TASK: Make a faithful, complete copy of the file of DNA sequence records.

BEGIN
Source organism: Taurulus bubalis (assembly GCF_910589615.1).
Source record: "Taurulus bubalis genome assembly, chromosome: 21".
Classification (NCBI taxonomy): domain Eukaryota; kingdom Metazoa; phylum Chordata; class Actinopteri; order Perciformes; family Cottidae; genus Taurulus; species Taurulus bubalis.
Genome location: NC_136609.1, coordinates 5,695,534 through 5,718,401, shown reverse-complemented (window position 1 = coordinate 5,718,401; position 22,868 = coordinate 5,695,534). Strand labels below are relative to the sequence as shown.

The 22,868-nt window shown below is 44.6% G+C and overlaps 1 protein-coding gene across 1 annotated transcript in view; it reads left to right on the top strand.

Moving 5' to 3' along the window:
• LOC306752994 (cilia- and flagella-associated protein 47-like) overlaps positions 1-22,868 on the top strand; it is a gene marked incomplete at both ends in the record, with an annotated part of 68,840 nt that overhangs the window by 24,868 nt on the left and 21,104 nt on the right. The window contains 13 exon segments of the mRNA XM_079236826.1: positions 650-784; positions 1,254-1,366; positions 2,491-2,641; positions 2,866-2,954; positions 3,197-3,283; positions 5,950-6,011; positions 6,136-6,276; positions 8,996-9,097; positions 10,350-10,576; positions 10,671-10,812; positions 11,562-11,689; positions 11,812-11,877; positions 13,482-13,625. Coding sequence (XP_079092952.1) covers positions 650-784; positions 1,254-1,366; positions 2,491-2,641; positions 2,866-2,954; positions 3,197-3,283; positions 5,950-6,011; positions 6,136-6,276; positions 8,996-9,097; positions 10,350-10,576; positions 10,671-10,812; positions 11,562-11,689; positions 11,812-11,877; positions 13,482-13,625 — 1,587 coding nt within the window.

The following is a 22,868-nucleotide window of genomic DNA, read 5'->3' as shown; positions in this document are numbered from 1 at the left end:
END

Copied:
Source organism: Taurulus bubalis (assembly GCF_910589615.1).
Source record: "Taurulus bubalis genome assembly, chromosome: 21".
Classification (NCBI taxonomy): domain Eukaryota; kingdom Metazoa; phylum Chordata; class Actinopteri; order Perciformes; family Cottidae; genus Taurulus; species Taurulus bubalis.
Genome location: NC_136609.1, coordinates 5,695,534 through 5,718,401, shown reverse-complemented (window position 1 = coordinate 5,718,401; position 22,868 = coordinate 5,695,534). Strand labels below are relative to the sequence as shown.

The 22,868-nt window shown below is 44.6% G+C and overlaps 1 protein-coding gene across 1 annotated transcript in view; it reads left to right on the top strand.

Moving 5' to 3' along the window:
• LOC306752994 (cilia- and flagella-associated protein 47-like) overlaps positions 1-22,868 on the top strand; it is a gene marked incomplete at both ends in the record, with an annotated part of 68,840 nt that overhangs the window by 24,868 nt on the left and 21,104 nt on the right. The window contains 13 exon segments of the mRNA XM_079236826.1: positions 650-784; positions 1,254-1,366; positions 2,491-2,641; positions 2,866-2,954; positions 3,197-3,283; positions 5,950-6,011; positions 6,136-6,276; positions 8,996-9,097; positions 10,350-10,576; positions 10,671-10,812; positions 11,562-11,689; positions 11,812-11,877; positions 13,482-13,625. Coding sequence (XP_079092952.1) covers positions 650-784; positions 1,254-1,366; positions 2,491-2,641; positions 2,866-2,954; positions 3,197-3,283; positions 5,950-6,011; positions 6,136-6,276; positions 8,996-9,097; positions 10,350-10,576; positions 10,671-10,812; positions 11,562-11,689; positions 11,812-11,877; positions 13,482-13,625 — 1,587 coding nt within the window.

The following is a 22,868-nucleotide window of genomic DNA, read 5'->3' as shown; positions in this document are numbered from 1 at the left end: